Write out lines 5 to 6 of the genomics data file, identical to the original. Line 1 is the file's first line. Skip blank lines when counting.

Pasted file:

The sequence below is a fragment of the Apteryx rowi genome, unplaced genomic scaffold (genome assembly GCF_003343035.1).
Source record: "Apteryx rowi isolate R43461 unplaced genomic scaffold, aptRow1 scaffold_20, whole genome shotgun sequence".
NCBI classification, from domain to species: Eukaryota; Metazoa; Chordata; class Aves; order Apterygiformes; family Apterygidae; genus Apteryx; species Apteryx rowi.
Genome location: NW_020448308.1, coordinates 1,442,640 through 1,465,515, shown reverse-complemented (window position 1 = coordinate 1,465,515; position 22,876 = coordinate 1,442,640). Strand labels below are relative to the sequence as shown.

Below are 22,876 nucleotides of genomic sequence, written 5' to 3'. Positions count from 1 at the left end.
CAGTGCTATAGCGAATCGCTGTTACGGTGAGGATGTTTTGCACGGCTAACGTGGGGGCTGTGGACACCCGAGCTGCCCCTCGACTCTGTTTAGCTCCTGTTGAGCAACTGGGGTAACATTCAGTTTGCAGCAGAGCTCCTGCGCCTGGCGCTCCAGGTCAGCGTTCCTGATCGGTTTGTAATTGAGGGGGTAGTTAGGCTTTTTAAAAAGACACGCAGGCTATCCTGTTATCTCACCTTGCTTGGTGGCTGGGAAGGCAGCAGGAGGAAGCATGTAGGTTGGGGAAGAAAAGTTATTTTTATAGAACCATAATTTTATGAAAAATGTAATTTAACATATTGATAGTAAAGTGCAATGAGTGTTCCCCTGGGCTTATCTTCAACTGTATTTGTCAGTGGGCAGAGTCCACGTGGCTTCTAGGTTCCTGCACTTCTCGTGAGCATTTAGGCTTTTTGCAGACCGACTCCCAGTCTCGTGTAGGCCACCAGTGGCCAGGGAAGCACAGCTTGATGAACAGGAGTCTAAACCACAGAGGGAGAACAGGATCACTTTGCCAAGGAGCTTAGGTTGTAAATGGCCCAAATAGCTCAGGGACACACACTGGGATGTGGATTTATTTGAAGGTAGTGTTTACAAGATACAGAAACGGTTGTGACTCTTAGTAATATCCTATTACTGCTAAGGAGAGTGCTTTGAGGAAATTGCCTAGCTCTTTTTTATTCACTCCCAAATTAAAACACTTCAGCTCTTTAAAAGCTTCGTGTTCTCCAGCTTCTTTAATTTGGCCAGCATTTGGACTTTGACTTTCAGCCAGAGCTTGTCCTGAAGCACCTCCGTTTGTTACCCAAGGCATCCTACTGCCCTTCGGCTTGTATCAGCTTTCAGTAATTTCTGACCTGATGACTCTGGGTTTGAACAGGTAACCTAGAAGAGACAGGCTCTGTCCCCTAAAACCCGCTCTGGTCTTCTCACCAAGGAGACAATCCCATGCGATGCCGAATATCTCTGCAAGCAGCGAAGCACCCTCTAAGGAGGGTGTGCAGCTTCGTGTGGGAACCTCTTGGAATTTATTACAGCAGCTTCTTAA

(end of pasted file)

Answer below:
Below are 22,876 nucleotides of genomic sequence, written 5' to 3'. Positions count from 1 at the left end.
CAGTGCTATAGCGAATCGCTGTTACGGTGAGGATGTTTTGCACGGCTAACGTGGGGGCTGTGGACACCCGAGCTGCCCCTCGACTCTGTTTAGCTCCTGTTGAGCAACTGGGGTAACATTCAGTTTGCAGCAGAGCTCCTGCGCCTGGCGCTCCAGGTCAGCGTTCCTGATCGGTTTGTAATTGAGGGGGTAGTTAGGCTTTTTAAAAAGACACGCAGGCTATCCTGTTATCTCACCTTGCTTGGTGGCTGGGAAGGCAGCAGGAGGAAGCATGTAGGTTGGGGAAGAAAAGTTATTTTTATAGAACCATAATTTTATGAAAAATGTAATTTAACATATTGATAGTAAAGTGCAATGAGTGTTCCCCTGGGCTTATCTTCAACTGTATTTGTCAGTGGGCAGAGTCCACGTGGCTTCTAGGTTCCTGCACTTCTCGTGAGCATTTAGGCTTTTTGCAGACCGACTCCCAGTCTCGTGTAGGCCACCAGTGGCCAGGGAAGCACAGCTTGATGAACAGGAGTCTAAACCACAGAGGGAGAACAGGATCACTTTGCCAAGGAGCTTAGGTTGTAAATGGCCCAAATAGCTCAGGGACACACACTGGGATGTGGATTTATTTGAAGGTAGTGTTTACAAGATACAGAAACGGTTGTGACTCTTAGTAATATCCTATTACTGCTAAGGAGAGTGCTTTGAGGAAATTGCCTAGCTCTTTTTTATTCACTCCCAAATTAAAACACTTCAGCTCTTTAAAAGCTTCGTGTTCTCCAGCTTCTTTAATTTGGCCAGCATTTGGACTTTGACTTTCAGCCAGAGCTTGTCCTGAAGCACCTCCGTTTGTTACCCAAGGCATCCTACTGCCCTTCGGCTTGTATCAGCTTTCAGTAATTTCTGACCTGATGACTCTGGGTTTGAACAGGTAACCTAGAAGAGACAGGCTCTGTCCCCTAAAACCCGCTCTGGTCTTCTCACCAAGGAGACAATCCCATGCGATGCCGAATATCTCTGCAAGCAGCGAAGCACCCTCTAAGGAGGGTGTGCAGCTTCGTGTGGGAACCTCTTGGAATTTATTACAGCAGCTTCTTAA